Batman: The Animated Series 25th Anniversary #26: Appointment In Crime Alley

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Appointment In Crime Alley was first broadcasted on September 17, 1992 with a script by Gerry Conway and directed by Boyd Kirkland.

Based on the comic book story, There’s No Hope In Crime Alley, by Denny O’Neill and Dick Giordano, in this episode, with the help of arsonists, Roland Daggett plans to destroy Crime Alley and use the land to expand his business empire. But that plan would mean killing the residents or forcing them to abandon their homes. Now, Batman must foil Daggett’s plan and try to prove that he is a criminal.

For most people who don’t know the overall significance of why Crime Alley is such a pivotal piece of Batman’s history, this episode explains how this is the place where Bruce’s parents were murdered thus making sure that not only other children end up with the same fate that he ended up facing but also a number of reasons but we’ll delve more into that as we go along.

What makes this episode work so well is its’ structure and how it plays this story out. A pivotal moment of the episode that Roland Daggett, once again voiced by Ed Asner, has his assistants Crocker (voiced by Jeffrey Tambor) and Nitro (voiced by David E. Lander) rig the alley to blow up so that he can use the land to expand his empire and he plans to do it at 9pm and the episode makes it very clear that Batman is running out of time to try to stop them as we see the clock keep cutting back and forth as the moment of apparent doom is near and this episode really does such a good job of building up the tension and the intensity of the situation that you have no idea how it’s going to end when it’s all said and done.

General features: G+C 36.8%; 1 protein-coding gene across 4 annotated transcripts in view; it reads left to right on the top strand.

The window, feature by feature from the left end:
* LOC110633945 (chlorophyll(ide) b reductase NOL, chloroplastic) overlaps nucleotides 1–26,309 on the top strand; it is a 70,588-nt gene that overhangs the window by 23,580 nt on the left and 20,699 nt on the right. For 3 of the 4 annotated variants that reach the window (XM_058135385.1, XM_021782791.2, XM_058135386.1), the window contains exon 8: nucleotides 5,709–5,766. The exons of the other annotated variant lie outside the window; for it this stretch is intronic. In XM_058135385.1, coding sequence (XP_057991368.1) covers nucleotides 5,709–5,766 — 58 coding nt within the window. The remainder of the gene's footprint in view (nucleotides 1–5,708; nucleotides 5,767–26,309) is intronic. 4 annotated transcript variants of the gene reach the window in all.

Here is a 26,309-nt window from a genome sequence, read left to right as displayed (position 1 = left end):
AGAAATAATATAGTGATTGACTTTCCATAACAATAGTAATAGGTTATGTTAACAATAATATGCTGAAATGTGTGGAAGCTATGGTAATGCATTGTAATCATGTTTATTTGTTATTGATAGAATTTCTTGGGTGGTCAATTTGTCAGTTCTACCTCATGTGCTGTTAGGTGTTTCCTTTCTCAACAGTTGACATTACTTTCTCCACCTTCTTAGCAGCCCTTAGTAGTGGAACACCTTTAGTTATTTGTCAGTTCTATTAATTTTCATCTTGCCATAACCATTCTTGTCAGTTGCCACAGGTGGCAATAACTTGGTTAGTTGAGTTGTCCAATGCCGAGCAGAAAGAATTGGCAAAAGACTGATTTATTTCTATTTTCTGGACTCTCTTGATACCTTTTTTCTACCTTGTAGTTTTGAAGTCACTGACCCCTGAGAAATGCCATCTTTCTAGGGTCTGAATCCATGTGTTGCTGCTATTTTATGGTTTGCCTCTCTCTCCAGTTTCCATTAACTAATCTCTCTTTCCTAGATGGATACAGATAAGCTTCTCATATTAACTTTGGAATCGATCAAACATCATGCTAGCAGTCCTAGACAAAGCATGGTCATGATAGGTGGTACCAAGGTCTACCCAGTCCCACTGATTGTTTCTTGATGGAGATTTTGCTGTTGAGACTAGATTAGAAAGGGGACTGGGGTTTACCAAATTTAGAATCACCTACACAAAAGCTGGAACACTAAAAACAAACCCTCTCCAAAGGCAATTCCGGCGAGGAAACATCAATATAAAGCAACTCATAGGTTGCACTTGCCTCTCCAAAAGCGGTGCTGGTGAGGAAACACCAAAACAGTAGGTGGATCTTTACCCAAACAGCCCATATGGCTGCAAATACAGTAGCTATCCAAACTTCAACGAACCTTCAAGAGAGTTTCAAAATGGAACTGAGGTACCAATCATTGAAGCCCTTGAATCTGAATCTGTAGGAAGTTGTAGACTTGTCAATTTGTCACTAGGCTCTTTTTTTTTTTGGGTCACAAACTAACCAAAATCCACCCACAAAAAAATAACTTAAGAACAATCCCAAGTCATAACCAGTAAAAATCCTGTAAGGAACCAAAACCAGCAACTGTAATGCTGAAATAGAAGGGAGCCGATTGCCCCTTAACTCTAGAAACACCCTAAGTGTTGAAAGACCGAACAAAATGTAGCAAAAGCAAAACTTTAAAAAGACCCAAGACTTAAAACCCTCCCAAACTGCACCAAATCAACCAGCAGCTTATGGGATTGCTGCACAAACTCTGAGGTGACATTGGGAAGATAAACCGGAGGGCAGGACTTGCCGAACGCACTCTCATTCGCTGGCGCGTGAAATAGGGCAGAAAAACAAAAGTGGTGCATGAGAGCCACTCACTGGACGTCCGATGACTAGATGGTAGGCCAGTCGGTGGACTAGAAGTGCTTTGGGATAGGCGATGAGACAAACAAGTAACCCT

Another thing to take notice of in this episode is Leslie Thompkins, a character that Batman keeps visiting over the course of the series, voiced here by Diana Muldaur, she’s one of the few elements that remain from the original Batman story this is based off of and she’s also a pivotal character in Batman’s life as, in one of the new changes in this episode, she knows who Batman really is, Bruce Wayne. Although they never really explain when she found out who Batman is, maybe she always knew or maybe she figured it out at some point, but the moment where it really does come together is in the very last scene of the episode:

For a little bit of context, there’s a scene early on where Batman goes into Leslie’s home and finds old articles of the night Bruce’s parents were murdered and a photo of a younger Leslie comforting Bruce after the murder and so this all ties back together with the ending and here is where you see how great that connection between these two is because there’s very little dialogue in this scene and no real exposition, the scene itself is playing out why these two have such a strong connection with each other, the animation and the music doing the work for you by not giving you too much explanation.

I’ve used one word to talk about Appointment In Crime Alley throughout this post and it is pivotal and this is a very pivotal episode in focusing on the significance of this specific alley in Gotham and the episode works to give us this fully realized storyline of why Batman is protecting this part of the city the most. Packing on a lot of great action, great animation, great voice work, and great drama, Appointment In Crime Alley is another classic Batman episode that is highly recommended.

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